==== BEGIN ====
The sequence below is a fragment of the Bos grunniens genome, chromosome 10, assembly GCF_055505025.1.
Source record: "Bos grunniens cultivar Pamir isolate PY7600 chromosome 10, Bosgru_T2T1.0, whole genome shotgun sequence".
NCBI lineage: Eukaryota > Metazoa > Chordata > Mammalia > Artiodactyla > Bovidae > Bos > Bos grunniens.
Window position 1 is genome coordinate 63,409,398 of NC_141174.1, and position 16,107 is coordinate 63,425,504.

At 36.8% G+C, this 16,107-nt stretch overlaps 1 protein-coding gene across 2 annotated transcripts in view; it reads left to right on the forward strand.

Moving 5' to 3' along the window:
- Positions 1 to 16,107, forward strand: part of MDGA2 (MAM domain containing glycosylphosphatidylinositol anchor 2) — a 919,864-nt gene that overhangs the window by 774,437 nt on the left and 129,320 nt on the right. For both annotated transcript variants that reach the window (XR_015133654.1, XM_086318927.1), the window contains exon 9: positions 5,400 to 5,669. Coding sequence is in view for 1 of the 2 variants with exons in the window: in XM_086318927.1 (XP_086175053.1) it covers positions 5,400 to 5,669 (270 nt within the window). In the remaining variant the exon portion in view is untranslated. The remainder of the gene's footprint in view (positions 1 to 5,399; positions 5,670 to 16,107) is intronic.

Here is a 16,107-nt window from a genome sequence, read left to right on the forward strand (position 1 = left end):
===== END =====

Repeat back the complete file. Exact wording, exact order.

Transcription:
The sequence below is a fragment of the Bos grunniens genome, chromosome 10, assembly GCF_055505025.1.
Source record: "Bos grunniens cultivar Pamir isolate PY7600 chromosome 10, Bosgru_T2T1.0, whole genome shotgun sequence".
NCBI lineage: Eukaryota > Metazoa > Chordata > Mammalia > Artiodactyla > Bovidae > Bos > Bos grunniens.
Window position 1 is genome coordinate 63,409,398 of NC_141174.1, and position 16,107 is coordinate 63,425,504.

At 36.8% G+C, this 16,107-nt stretch overlaps 1 protein-coding gene across 2 annotated transcripts in view; it reads left to right on the forward strand.

Moving 5' to 3' along the window:
- Positions 1 to 16,107, forward strand: part of MDGA2 (MAM domain containing glycosylphosphatidylinositol anchor 2) — a 919,864-nt gene that overhangs the window by 774,437 nt on the left and 129,320 nt on the right. For both annotated transcript variants that reach the window (XR_015133654.1, XM_086318927.1), the window contains exon 9: positions 5,400 to 5,669. Coding sequence is in view for 1 of the 2 variants with exons in the window: in XM_086318927.1 (XP_086175053.1) it covers positions 5,400 to 5,669 (270 nt within the window). In the remaining variant the exon portion in view is untranslated. The remainder of the gene's footprint in view (positions 1 to 5,399; positions 5,670 to 16,107) is intronic.

Here is a 16,107-nt window from a genome sequence, read left to right on the forward strand (position 1 = left end):